“It can’t be a cat out here, miles from anywhere, it must be a bird.”
“I’m sure it’s a cat.” I wandered off the pathway and into the long grass under the trees. I heard it louder than ever. Not so much a cat but a kitteny mew.
“I heard it too,” said my daughter who was six at the time.
“Sounds like a bird to me,” said the others. I know a cat when I hear one, I was thinking, extraordinary though it was for one to be right out on the edge of the marshes, no houses around.
I heard it again, long and strong. I looked around harder and there he was down in the grass. The most vociferous and charming black and white kitten I’d ever seen rushing through the stems to greet us, as happy to see a human being as you’d expect a dog to be. And he had two siblings there with him. Definitely cats!
That’s how Blackie came to us. He’d been dumped in the wild by some thoughtless owner obviously wanting rid, left to a fate by foxes no doubt, or starvation. After a check in at the Cats Protection League for a while I caved in under intense pressure from the children and we adopted him. Well, he adopted us really.
He was a people cat right from the start. He loved company, cuddles and remained as chatty as ever. Whilst the children grew up he tolerated their over zealous attentions and always curled up where they were. He put up with the puppy who was introduced at a later stage. Brought us regular presents – dead things – to show us how much he cared. And the minute anyone ever sat down he was on our knees, a constant hot water bottle.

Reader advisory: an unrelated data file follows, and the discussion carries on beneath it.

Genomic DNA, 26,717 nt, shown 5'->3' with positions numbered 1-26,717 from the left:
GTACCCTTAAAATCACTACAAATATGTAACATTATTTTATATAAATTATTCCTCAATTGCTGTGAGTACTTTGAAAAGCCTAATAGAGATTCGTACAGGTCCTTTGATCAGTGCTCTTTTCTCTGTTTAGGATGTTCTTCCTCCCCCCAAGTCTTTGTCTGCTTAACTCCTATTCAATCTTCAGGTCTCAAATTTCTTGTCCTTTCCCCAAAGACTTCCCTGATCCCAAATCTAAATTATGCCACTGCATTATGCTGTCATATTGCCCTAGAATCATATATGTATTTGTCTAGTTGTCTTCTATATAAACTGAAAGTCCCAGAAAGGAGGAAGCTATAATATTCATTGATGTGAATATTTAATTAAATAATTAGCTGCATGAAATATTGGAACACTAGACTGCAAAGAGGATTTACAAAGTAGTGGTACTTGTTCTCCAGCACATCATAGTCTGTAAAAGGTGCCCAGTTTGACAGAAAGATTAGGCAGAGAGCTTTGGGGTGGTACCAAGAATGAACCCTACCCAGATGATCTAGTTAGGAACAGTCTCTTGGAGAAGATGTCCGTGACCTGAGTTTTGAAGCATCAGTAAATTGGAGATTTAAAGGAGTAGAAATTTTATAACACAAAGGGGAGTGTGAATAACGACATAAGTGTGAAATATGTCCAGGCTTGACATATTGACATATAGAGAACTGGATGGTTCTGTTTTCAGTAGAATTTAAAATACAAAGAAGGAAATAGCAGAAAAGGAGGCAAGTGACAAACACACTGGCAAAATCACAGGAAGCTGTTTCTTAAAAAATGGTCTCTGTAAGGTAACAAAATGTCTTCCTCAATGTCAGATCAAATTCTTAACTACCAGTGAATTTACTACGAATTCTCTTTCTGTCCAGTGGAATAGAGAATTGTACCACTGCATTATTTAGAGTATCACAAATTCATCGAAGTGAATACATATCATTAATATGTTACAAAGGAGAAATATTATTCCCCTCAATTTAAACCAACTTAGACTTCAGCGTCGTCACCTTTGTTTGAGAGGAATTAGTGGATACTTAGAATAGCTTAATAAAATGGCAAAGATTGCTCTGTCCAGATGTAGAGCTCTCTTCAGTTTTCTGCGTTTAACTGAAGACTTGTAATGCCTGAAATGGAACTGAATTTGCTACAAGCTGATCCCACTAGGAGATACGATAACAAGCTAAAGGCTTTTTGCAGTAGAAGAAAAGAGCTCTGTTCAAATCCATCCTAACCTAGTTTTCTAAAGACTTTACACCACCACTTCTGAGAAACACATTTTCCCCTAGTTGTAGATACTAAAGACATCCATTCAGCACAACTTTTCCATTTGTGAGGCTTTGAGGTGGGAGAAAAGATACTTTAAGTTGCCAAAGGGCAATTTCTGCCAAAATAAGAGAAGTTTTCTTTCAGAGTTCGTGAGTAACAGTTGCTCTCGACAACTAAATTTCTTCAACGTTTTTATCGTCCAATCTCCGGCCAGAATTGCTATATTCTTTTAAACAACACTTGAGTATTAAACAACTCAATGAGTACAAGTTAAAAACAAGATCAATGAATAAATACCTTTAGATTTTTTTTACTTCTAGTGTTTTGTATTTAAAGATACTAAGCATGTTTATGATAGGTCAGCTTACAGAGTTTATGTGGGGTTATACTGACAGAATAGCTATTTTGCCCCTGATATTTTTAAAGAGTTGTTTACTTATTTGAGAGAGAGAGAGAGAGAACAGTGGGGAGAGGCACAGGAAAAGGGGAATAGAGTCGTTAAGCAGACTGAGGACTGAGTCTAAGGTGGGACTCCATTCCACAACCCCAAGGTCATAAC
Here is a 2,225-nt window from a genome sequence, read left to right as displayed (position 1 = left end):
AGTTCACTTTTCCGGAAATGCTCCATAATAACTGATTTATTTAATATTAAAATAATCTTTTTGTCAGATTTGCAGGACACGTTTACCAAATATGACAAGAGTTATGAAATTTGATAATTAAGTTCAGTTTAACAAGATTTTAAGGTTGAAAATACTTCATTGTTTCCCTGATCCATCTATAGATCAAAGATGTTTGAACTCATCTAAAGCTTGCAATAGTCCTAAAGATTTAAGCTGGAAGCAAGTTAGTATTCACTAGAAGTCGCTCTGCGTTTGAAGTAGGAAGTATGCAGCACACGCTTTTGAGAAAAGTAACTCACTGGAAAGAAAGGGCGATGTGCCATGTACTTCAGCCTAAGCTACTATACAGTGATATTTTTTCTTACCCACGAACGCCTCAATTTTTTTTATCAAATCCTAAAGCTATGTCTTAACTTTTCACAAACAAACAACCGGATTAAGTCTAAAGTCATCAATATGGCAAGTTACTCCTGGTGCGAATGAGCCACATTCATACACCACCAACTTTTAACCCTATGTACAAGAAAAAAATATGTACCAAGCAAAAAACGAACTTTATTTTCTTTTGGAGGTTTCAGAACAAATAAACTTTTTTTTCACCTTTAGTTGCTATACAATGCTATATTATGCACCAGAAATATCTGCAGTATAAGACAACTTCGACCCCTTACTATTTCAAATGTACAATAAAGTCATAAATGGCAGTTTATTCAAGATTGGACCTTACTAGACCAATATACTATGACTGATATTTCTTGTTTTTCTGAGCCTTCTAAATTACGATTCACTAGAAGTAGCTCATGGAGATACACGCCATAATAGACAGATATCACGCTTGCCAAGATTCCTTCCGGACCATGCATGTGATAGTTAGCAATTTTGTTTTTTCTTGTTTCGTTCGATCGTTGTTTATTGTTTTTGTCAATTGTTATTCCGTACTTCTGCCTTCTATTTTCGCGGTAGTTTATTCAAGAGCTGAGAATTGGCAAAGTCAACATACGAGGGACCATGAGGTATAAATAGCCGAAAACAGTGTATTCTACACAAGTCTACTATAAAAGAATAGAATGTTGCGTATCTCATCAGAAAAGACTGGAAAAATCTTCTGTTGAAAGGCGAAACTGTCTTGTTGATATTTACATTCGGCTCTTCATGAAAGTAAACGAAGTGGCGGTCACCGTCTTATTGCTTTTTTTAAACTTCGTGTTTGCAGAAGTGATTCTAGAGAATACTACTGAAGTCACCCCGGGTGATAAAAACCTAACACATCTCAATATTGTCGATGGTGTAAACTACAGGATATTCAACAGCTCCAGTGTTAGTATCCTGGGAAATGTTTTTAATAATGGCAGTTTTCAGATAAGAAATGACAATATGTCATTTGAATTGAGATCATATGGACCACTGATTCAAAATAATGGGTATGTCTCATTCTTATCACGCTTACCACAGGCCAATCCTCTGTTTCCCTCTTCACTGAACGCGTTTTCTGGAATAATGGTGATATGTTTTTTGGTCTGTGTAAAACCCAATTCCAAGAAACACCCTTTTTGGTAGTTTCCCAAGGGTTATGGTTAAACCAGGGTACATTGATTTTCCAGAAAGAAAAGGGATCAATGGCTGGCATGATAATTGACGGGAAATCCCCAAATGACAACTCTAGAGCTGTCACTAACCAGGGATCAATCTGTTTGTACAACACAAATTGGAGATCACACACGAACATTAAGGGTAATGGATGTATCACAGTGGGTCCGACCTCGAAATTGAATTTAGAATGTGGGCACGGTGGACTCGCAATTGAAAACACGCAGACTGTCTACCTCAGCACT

Fifteen years later, after finding us like that, the poor old boy has gone. There’s suddenly a gap on the settee, on the garden path under the flowers and no cat conversation or greeting when you go in. No fussing round my legs when I open the fridge.
And although I bemoaned him stressing me out when the girls used to fight over holding him, got irritated with him walking across my face purring in the middle of the night when I’d forgotten to close the bedroom door, or sticking his head in my muesli when I wasn’t looking to get at the milk, it’s left a big hole now he isn’t here any more. There’s a little hairy hollow on the cushion that’s heart-rendingly empty.
You learn a lot having animals. The hardest lesson of all is letting go when the cycle of life demands it as we had to do last week. He’s buried in the garden. I shall miss him and his attentions even the ones that sometimes caused me grief. And so too will the children who have become young women whilst he purred a lifetime through our affections.